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Noticeboard

 

Wednesday Closing

 

The Practice is closed ONCE a month for staff development and training.  Our Doctors, Nursing and administrative staff do need time to train together, which is vital to improve service delivery.  The next date is Wednesday 22nd May 2013.  We DO NOT close on other Wednesday afternoons.

Cancelling Appointments
If you are unable to attend an appointment with one of the doctors or nurses, please telephone or use the link at the bottom of this page to cancel your appointment. By giving us as much notice as you can you are helping us to make sure that someone else is given your slot. Please note that the Practice has a policy for Patient who DO NOT ATTEND or fail to cancel their appointment.  Patients who continue to DNA risk being removed from the Practice.
Please keep your appointment, don't waste it.

Emergency Appointments
If you require to be seen urgently, please tell the receptionist the nature of your request to assess the urgency. This facility is for emergency cases only and we ask you to not use this service for routine problems

Home Visits
Home Visits are reserved for patients who are genuinely too ill to attend surgery. Please telephone before 10.00am and be prepared to answer a few questions to help the doctors plan their calls and to assess the urgency. Please remember the doctor can see at least four patients in surgery in the time taken to do one visit.  

 

 

Dementia

Dementia

If you're becoming increasingly forgetful, particularly if you're over the age of 65, it may be a good idea to talk to your GP about the early signs of dementia.

As you get older, you may find that memory loss becomes a problem. It's normal for your memory to be affected by age, stress, tiredness, or certain illnesses and medications. This can be annoying if it happens occasionally, but if it's affecting your daily life or is worrying you or someone you know, you should seek help from your GP.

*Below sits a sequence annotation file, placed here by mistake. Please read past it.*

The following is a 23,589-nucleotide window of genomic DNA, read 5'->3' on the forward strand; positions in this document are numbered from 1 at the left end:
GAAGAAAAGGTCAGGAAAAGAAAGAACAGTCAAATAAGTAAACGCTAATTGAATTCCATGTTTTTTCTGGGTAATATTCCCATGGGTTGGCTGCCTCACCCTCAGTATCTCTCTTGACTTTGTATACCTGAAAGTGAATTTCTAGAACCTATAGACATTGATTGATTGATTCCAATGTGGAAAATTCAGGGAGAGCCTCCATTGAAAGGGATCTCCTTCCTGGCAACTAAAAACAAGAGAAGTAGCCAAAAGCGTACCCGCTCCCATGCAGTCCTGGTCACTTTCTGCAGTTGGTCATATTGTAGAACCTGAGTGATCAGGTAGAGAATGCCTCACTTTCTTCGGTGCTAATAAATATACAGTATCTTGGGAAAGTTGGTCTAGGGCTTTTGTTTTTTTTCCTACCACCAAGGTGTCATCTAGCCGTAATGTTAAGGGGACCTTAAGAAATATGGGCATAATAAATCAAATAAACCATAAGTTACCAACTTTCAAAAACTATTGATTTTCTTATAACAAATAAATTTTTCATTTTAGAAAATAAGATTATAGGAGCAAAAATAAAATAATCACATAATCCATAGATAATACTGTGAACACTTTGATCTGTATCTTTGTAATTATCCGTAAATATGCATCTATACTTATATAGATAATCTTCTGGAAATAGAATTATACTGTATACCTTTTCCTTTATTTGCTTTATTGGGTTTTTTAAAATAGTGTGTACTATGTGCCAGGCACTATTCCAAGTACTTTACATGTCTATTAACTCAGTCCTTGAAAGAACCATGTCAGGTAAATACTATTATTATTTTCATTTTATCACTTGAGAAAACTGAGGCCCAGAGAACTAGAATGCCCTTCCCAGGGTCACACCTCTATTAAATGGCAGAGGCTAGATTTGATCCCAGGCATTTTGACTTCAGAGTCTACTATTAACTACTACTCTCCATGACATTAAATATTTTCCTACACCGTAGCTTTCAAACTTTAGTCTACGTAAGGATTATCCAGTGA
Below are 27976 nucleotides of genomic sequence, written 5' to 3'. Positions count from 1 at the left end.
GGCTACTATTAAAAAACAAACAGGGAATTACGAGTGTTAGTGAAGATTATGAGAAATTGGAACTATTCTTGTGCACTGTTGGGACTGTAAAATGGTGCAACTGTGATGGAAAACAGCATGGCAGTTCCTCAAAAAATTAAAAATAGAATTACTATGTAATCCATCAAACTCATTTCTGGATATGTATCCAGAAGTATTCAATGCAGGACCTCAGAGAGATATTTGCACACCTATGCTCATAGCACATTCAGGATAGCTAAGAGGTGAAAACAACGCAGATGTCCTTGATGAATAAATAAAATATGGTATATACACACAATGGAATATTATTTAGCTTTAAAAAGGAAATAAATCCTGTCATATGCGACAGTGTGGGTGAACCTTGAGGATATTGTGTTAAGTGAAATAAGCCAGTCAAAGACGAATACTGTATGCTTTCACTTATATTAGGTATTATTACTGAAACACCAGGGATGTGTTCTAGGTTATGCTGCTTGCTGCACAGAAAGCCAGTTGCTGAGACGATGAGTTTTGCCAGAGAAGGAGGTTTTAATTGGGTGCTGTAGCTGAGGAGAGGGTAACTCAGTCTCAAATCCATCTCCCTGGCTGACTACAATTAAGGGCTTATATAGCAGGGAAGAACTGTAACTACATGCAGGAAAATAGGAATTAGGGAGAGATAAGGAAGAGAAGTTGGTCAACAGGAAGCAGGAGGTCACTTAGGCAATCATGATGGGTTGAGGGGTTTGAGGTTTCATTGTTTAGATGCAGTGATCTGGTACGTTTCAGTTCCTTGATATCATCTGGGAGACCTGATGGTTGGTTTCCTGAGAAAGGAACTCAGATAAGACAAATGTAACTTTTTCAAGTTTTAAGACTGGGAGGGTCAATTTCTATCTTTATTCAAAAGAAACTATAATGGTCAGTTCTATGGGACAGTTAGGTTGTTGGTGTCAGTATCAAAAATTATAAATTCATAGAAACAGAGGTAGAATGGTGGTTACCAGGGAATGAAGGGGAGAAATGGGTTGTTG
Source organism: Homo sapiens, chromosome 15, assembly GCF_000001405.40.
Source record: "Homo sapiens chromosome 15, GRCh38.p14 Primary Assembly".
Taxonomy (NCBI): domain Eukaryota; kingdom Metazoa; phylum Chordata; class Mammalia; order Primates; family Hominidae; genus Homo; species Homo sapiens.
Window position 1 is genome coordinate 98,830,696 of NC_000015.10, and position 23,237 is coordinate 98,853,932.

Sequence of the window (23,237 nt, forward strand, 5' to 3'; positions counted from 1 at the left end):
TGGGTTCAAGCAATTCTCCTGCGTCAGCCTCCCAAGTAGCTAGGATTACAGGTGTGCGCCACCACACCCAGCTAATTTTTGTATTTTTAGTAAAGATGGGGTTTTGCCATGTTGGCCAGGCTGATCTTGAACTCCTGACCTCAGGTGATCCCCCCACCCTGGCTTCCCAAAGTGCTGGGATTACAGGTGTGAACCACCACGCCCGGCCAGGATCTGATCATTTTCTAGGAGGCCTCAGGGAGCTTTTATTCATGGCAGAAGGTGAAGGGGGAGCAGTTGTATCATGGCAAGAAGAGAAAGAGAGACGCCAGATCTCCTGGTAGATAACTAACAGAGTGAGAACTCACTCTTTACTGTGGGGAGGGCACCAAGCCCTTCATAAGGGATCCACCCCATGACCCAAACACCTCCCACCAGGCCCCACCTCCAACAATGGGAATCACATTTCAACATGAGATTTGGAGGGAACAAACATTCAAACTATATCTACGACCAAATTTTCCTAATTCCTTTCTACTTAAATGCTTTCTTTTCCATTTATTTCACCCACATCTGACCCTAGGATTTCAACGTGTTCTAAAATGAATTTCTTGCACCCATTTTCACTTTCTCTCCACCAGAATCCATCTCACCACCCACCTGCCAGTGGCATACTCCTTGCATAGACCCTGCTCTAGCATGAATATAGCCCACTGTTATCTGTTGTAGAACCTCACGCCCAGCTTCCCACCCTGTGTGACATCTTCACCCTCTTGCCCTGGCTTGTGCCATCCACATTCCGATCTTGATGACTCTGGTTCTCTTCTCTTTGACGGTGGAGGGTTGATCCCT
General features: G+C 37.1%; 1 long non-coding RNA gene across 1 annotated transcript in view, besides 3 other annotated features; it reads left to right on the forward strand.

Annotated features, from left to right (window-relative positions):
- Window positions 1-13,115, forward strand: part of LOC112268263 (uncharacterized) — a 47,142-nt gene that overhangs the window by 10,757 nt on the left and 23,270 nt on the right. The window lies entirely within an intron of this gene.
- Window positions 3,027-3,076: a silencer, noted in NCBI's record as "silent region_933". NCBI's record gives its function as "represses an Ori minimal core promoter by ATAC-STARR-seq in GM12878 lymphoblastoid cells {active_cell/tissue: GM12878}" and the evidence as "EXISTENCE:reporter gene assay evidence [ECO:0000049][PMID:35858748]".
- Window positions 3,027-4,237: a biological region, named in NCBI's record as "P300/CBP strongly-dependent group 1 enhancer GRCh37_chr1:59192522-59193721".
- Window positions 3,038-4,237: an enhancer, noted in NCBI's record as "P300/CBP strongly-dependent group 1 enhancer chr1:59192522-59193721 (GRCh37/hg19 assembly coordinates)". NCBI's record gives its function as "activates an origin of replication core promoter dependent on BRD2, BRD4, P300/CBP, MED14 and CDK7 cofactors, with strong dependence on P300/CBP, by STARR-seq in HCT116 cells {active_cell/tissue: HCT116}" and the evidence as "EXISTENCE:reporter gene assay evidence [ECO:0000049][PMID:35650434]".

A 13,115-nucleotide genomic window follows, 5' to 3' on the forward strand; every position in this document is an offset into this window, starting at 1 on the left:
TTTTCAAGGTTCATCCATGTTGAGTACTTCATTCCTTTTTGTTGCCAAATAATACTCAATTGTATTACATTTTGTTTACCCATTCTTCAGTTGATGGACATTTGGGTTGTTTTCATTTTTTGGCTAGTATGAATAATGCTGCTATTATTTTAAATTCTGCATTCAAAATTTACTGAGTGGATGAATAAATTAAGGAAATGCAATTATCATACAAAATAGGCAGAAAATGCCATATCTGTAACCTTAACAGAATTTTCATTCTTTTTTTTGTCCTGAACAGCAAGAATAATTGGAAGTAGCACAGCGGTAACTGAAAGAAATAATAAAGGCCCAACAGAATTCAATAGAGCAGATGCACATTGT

How common is dementia?

According to the Alzheimer's Society there are around 800,000 people in the UK with dementia. One in three people over 65 will develop dementia, and two-thirds of people with dementia are women.

The number of people with dementia is increasing because people are living longer. It is estimated that by 2021, the number of people with dementia in the UK will have increased to around 1 million.

What is dementia?

Dementia is a common condition that affects about 800,000 people in the UK. Your risk of developing dementia increases as you get older, and the condition usually occurs in people over the age of 65.

Dementia is a syndrome (a group of related symptoms) associated with an ongoing decline of the brain and its abilities. This includes problems with:

  • memory loss
  • thinking speed
  • mental agility
  • language
  • understanding
  • judgement

People with dementia can become apathetic or uninterested in their usual activities, and have problems controlling their emotions. They may also find social situations challenging, lose interest in socialising, and aspects of their personality may change.

A person with dementia may lose empathy (understanding and compassion), they may see or hear things that other people do not (hallucinations), or they may make false claims or statements. 

As dementia affects a person's mental abilities, they may find planning and organising difficult. Maintaining their independence may also become a problem. A person with dementia will therefore usually need help from friends or relatives, including help with decision making.

Your GP will discuss the possible causes of memory loss with you, including dementia. Other symptoms can include:

  • increasing difficulties with tasks and activities that require concentration and planning
  • depression
  • changes in personality and mood
  • periods of mental confusion
  • difficulty finding the right words

Most types of dementia can't be cured, but if it is detected early there are ways you can slow it down and maintain mental function.

Read more about the symptoms of dementia.

Why is it important to get a diagnosis?

An early diagnosis can help people with dementia get the right treatment and support, and help those close to them to prepare and plan for the future. With treatment and support, many people are able to lead active, fulfilled lives.

Read more about how dementia is diagnosed.



 
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